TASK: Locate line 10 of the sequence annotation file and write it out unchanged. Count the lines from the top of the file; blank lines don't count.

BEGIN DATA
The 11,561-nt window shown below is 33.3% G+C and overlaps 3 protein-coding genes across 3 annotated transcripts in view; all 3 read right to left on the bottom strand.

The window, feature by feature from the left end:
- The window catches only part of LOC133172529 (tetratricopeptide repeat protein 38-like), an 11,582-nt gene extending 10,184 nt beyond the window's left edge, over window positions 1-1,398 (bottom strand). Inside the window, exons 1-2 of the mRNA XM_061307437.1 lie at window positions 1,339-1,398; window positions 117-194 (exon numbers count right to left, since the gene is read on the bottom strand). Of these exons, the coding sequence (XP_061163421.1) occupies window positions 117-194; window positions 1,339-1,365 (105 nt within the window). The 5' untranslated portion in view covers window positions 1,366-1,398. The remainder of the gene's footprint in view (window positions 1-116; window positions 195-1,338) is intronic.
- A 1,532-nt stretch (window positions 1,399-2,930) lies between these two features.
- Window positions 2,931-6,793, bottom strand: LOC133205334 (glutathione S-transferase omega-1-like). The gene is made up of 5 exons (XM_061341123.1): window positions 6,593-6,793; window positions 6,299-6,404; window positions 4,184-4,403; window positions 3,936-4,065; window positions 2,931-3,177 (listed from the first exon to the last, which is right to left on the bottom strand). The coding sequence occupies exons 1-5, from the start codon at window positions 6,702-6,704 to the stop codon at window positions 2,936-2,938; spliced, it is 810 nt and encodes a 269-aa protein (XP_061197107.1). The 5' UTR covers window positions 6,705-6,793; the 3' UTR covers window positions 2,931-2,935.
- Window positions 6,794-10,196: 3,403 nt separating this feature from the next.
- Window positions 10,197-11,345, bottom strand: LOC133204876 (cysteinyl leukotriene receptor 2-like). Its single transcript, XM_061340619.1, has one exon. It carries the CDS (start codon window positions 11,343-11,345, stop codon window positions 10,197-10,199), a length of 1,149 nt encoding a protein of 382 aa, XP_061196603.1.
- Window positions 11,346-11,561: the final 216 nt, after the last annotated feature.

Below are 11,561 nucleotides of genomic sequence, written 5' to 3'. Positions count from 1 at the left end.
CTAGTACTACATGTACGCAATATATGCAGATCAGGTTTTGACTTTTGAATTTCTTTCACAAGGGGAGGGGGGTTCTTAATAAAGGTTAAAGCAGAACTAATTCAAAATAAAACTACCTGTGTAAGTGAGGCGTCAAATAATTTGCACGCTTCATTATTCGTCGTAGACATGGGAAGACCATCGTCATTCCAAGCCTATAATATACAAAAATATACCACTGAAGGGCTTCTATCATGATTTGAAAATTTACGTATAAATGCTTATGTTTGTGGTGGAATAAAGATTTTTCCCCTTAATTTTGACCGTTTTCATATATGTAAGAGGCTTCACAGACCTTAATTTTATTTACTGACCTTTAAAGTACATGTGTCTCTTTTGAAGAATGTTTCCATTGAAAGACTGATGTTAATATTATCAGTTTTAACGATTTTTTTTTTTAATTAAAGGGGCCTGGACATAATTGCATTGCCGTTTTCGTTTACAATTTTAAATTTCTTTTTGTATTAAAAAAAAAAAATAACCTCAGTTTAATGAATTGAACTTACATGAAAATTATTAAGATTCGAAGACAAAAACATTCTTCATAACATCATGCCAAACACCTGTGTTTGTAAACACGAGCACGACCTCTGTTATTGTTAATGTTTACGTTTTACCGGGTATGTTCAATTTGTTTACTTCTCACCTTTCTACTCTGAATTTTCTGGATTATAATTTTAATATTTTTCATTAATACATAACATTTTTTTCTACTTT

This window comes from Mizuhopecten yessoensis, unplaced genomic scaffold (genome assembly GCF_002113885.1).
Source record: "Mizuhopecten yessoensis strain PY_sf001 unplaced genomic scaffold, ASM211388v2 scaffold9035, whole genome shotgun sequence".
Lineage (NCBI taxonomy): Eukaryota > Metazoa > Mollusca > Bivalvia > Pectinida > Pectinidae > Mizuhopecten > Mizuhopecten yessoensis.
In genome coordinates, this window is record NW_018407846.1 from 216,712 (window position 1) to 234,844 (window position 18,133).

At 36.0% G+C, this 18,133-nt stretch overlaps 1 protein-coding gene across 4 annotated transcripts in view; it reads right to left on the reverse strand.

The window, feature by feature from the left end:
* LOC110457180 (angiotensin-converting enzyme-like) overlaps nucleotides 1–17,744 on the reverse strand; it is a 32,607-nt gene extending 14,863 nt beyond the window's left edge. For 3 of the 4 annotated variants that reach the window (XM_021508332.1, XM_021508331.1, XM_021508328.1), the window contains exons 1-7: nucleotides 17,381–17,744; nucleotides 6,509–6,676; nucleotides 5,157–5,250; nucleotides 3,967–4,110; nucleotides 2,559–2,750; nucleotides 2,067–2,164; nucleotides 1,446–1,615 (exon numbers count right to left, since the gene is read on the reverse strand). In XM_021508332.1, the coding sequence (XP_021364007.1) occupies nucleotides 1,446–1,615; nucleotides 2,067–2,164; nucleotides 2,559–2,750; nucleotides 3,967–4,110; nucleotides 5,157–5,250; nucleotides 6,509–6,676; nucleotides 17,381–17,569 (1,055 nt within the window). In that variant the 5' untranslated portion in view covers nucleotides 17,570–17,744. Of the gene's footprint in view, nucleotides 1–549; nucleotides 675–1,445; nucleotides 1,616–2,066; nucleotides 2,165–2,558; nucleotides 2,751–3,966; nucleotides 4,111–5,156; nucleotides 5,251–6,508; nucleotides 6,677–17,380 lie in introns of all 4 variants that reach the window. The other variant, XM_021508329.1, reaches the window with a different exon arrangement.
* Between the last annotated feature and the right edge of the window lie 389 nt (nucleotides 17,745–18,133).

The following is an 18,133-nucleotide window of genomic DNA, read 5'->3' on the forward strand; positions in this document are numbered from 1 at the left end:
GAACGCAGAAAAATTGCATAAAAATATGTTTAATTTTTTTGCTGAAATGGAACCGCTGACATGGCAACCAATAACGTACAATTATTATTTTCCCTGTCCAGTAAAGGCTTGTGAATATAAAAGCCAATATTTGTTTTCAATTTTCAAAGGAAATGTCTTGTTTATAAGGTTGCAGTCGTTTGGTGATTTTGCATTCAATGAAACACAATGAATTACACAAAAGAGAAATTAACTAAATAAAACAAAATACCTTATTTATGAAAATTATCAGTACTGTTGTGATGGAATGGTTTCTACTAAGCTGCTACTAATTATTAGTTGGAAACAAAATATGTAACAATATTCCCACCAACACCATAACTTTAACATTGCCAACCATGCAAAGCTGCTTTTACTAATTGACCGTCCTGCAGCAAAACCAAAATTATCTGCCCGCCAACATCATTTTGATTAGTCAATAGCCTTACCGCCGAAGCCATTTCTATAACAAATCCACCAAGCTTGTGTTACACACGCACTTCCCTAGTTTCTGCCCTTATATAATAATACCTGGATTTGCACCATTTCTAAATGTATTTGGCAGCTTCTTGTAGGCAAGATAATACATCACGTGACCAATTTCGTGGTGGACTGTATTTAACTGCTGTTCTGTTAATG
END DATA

CTAGTACTACATGTACGCAATATATGCAGATCAGGTTTTGACTTTTGAATTTCTTTCACAAGGGGAGGGGGGTTCTTAATAAAGGTTAAAGCAGAACTAATTCAAAATAAAACTACCTGTGTAAGTGAGGCGTCAAATAATTTGCACGCTTCATTATTCGTCGTAGACATGGGAAGACCATCGTCATTCCAAGCCTATAATATACAAAAATATACCACTGAAGGGCTTCTATCATGATTTGAAAATTTACGTATAAATGCTTATGTTTGTGGTGGAATAAAGATTTTTCCCCTTAATTTTGACCGTTTTCATATATGTAAGAGGCTTCACAGACCTTAATTTTATTTACTGACCTTTAAAGTACATGTGTCTCTTTTGAAGAATGTTTCCATTGAAAGACTGATGTTAATATTATCAGTTTTAACGATTTTTTTTTTTAATTAAAGGGGCCTGGACATAATTGCATTGCCGTTTTCGTTTACAATTTTAAATTTCTTTTTGTATTAAAAAAAAAAAATAACCTCAGTTTAATGAATTGAACTTACATGAAAATTATTAAGATTCGAAGACAAAAACATTCTTCATAACATCATGCCAAACACCTGTGTTTGTAAACACGAGCACGACCTCTGTTATTGTTAATGTTTACGTTTTACCGGGTATGTTCAATTTGTTTACTTCTCACCTTTCTACTCTGAATTTTCTGGATTATAATTTTAATATTTTTCATTAATACATAACATTTTTTTCTACTTT